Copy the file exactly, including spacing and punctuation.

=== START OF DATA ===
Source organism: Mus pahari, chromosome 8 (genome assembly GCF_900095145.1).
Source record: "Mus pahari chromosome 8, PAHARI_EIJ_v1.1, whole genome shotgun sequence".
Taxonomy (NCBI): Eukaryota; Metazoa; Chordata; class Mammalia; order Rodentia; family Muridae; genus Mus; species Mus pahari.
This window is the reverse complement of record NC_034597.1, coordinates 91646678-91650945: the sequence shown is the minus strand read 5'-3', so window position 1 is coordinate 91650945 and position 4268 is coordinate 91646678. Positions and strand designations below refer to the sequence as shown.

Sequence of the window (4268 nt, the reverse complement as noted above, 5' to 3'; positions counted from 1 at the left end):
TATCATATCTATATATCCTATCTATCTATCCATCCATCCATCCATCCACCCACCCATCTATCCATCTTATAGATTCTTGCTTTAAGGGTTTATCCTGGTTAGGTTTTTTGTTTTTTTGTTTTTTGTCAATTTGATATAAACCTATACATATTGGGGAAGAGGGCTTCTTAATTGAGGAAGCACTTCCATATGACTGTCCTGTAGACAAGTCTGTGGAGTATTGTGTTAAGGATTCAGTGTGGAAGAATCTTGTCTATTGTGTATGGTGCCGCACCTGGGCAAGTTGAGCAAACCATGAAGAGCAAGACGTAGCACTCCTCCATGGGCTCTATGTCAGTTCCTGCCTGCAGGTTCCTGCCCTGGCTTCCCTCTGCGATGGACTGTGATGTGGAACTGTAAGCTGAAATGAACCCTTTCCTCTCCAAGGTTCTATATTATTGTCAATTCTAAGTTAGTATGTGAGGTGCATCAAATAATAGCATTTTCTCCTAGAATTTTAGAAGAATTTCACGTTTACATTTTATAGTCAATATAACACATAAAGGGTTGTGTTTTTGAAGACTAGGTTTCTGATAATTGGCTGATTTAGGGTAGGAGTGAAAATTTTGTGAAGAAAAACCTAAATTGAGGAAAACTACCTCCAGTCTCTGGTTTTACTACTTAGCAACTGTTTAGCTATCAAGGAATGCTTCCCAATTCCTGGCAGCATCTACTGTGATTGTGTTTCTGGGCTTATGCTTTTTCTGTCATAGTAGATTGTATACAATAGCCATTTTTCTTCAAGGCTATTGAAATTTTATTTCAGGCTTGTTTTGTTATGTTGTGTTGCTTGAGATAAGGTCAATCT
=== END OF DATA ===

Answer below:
Source organism: Mus pahari, chromosome 8 (genome assembly GCF_900095145.1).
Source record: "Mus pahari chromosome 8, PAHARI_EIJ_v1.1, whole genome shotgun sequence".
Taxonomy (NCBI): Eukaryota; Metazoa; Chordata; class Mammalia; order Rodentia; family Muridae; genus Mus; species Mus pahari.
This window is the reverse complement of record NC_034597.1, coordinates 91646678-91650945: the sequence shown is the minus strand read 5'-3', so window position 1 is coordinate 91650945 and position 4268 is coordinate 91646678. Positions and strand designations below refer to the sequence as shown.

Sequence of the window (4268 nt, the reverse complement as noted above, 5' to 3'; positions counted from 1 at the left end):
TATCATATCTATATATCCTATCTATCTATCCATCCATCCATCCATCCACCCACCCATCTATCCATCTTATAGATTCTTGCTTTAAGGGTTTATCCTGGTTAGGTTTTTTGTTTTTTTGTTTTTTGTCAATTTGATATAAACCTATACATATTGGGGAAGAGGGCTTCTTAATTGAGGAAGCACTTCCATATGACTGTCCTGTAGACAAGTCTGTGGAGTATTGTGTTAAGGATTCAGTGTGGAAGAATCTTGTCTATTGTGTATGGTGCCGCACCTGGGCAAGTTGAGCAAACCATGAAGAGCAAGACGTAGCACTCCTCCATGGGCTCTATGTCAGTTCCTGCCTGCAGGTTCCTGCCCTGGCTTCCCTCTGCGATGGACTGTGATGTGGAACTGTAAGCTGAAATGAACCCTTTCCTCTCCAAGGTTCTATATTATTGTCAATTCTAAGTTAGTATGTGAGGTGCATCAAATAATAGCATTTTCTCCTAGAATTTTAGAAGAATTTCACGTTTACATTTTATAGTCAATATAACACATAAAGGGTTGTGTTTTTGAAGACTAGGTTTCTGATAATTGGCTGATTTAGGGTAGGAGTGAAAATTTTGTGAAGAAAAACCTAAATTGAGGAAAACTACCTCCAGTCTCTGGTTTTACTACTTAGCAACTGTTTAGCTATCAAGGAATGCTTCCCAATTCCTGGCAGCATCTACTGTGATTGTGTTTCTGGGCTTATGCTTTTTCTGTCATAGTAGATTGTATACAATAGCCATTTTTCTTCAAGGCTATTGAAATTTTATTTCAGGCTTGTTTTGTTATGTTGTGTTGCTTGAGATAAGGTCAATCT